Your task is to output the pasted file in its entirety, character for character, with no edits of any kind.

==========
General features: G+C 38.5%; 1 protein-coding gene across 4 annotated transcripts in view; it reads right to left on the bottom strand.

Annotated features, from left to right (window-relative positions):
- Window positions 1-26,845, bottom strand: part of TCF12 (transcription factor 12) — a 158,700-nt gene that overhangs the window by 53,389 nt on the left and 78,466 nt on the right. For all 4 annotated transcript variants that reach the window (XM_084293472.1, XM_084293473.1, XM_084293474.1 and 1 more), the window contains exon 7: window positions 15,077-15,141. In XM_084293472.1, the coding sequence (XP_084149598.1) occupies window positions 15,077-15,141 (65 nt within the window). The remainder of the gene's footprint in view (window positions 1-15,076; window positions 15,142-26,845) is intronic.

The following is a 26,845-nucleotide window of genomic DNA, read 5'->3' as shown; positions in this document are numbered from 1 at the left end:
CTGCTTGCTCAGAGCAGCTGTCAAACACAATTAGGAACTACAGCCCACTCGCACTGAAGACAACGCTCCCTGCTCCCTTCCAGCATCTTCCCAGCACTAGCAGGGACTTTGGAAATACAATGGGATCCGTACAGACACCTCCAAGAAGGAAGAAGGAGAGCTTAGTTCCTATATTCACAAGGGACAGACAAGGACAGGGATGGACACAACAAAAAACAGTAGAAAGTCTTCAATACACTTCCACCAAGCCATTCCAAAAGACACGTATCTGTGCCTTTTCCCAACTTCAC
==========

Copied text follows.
General features: G+C 38.5%; 1 protein-coding gene across 4 annotated transcripts in view; it reads right to left on the bottom strand.

Annotated features, from left to right (window-relative positions):
- Window positions 1-26,845, bottom strand: part of TCF12 (transcription factor 12) — a 158,700-nt gene that overhangs the window by 53,389 nt on the left and 78,466 nt on the right. For all 4 annotated transcript variants that reach the window (XM_084293472.1, XM_084293473.1, XM_084293474.1 and 1 more), the window contains exon 7: window positions 15,077-15,141. In XM_084293472.1, the coding sequence (XP_084149598.1) occupies window positions 15,077-15,141 (65 nt within the window). The remainder of the gene's footprint in view (window positions 1-15,076; window positions 15,142-26,845) is intronic.

The following is a 26,845-nucleotide window of genomic DNA, read 5'->3' as shown; positions in this document are numbered from 1 at the left end:
CTGCTTGCTCAGAGCAGCTGTCAAACACAATTAGGAACTACAGCCCACTCGCACTGAAGACAACGCTCCCTGCTCCCTTCCAGCATCTTCCCAGCACTAGCAGGGACTTTGGAAATACAATGGGATCCGTACAGACACCTCCAAGAAGGAAGAAGGAGAGCTTAGTTCCTATATTCACAAGGGACAGACAAGGACAGGGATGGACACAACAAAAAACAGTAGAAAGTCTTCAATACACTTCCACCAAGCCATTCCAAAAGACACGTATCTGTGCCTTTTCCCAACTTCAC